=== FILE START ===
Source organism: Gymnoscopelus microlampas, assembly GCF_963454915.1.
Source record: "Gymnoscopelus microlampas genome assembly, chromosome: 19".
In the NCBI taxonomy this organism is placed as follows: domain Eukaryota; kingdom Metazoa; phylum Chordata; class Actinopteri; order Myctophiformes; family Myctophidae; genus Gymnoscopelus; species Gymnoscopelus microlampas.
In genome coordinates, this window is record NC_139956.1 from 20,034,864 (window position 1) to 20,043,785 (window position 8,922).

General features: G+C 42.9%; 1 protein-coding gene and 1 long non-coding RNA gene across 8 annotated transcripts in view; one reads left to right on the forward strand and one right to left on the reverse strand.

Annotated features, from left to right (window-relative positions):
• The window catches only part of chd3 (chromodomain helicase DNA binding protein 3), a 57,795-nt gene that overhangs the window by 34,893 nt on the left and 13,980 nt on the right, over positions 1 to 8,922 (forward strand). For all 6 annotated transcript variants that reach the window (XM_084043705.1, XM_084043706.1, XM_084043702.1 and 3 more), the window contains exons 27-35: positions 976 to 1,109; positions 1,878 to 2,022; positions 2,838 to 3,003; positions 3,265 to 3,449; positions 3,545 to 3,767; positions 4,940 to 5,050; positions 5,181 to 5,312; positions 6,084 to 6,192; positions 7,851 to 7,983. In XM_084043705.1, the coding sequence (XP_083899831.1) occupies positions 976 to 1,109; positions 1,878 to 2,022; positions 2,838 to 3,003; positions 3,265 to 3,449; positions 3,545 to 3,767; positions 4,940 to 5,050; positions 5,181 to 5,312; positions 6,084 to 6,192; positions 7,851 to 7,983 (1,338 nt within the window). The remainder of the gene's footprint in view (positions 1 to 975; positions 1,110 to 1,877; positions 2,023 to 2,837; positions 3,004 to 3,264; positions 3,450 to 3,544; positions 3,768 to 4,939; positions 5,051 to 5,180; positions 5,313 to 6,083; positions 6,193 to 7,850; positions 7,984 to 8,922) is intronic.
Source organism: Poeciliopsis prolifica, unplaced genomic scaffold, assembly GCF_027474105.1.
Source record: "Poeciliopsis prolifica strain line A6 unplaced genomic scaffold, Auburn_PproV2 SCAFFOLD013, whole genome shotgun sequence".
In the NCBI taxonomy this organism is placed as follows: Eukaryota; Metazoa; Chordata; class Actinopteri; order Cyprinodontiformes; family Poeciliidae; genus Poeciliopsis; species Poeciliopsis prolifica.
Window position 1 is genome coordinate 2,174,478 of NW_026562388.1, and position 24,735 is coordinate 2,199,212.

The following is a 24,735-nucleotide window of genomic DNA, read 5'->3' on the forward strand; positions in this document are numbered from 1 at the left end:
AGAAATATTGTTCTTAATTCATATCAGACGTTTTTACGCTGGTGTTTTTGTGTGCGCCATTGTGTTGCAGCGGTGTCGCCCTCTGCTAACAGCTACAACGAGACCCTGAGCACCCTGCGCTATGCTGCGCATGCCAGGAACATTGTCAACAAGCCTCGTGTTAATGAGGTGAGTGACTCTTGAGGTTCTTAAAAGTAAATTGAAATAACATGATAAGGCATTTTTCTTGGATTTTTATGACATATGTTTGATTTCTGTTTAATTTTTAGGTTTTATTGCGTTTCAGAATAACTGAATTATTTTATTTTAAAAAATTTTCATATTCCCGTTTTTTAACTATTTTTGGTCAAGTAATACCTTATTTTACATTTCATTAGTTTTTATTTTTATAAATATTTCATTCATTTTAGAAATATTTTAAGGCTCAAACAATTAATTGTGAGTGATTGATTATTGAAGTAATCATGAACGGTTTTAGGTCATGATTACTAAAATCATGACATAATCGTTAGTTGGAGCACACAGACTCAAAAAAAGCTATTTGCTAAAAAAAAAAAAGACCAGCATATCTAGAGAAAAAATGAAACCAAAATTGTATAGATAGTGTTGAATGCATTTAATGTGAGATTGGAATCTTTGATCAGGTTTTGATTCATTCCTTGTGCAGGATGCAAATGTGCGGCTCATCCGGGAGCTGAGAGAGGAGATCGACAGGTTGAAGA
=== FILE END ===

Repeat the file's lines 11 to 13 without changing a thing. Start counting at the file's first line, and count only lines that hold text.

Window position 1 is genome coordinate 2,174,478 of NW_026562388.1, and position 24,735 is coordinate 2,199,212.

The following is a 24,735-nucleotide window of genomic DNA, read 5'->3' on the forward strand; positions in this document are numbered from 1 at the left end:
AGAAATATTGTTCTTAATTCATATCAGACGTTTTTACGCTGGTGTTTTTGTGTGCGCCATTGTGTTGCAGCGGTGTCGCCCTCTGCTAACAGCTACAACGAGACCCTGAGCACCCTGCGCTATGCTGCGCATGCCAGGAACATTGTCAACAAGCCTCGTGTTAATGAGGTGAGTGACTCTTGAGGTTCTTAAAAGTAAATTGAAATAACATGATAAGGCATTTTTCTTGGATTTTTATGACATATGTTTGATTTCTGTTTAATTTTTAGGTTTTATTGCGTTTCAGAATAACTGAATTATTTTATTTTAAAAAATTTTCATATTCCCGTTTTTTAACTATTTTTGGTCAAGTAATACCTTATTTTACATTTCATTAGTTTTTATTTTTATAAATATTTCATTCATTTTAGAAATATTTTAAGGCTCAAACAATTAATTGTGAGTGATTGATTATTGAAGTAATCATGAACGGTTTTAGGTCATGATTACTAAAATCATGACATAATCGTTAGTTGGAGCACACAGACTCAAAAAAAGCTATTTGCTAAAAAAAAAAAAGACCAGCATATCTAGAGAAAAAATGAAACCAAAATTGTATAGATAGTGTTGAATGCATTTAATGTGAGATTGGAATCTTTGATCAGGTTTTGATTCATTCCTTGTGCAGGATGCAAATGTGCGGCTCATCCGGGAGCTGAGAGAGGAGATCGACAGGTTGAAGA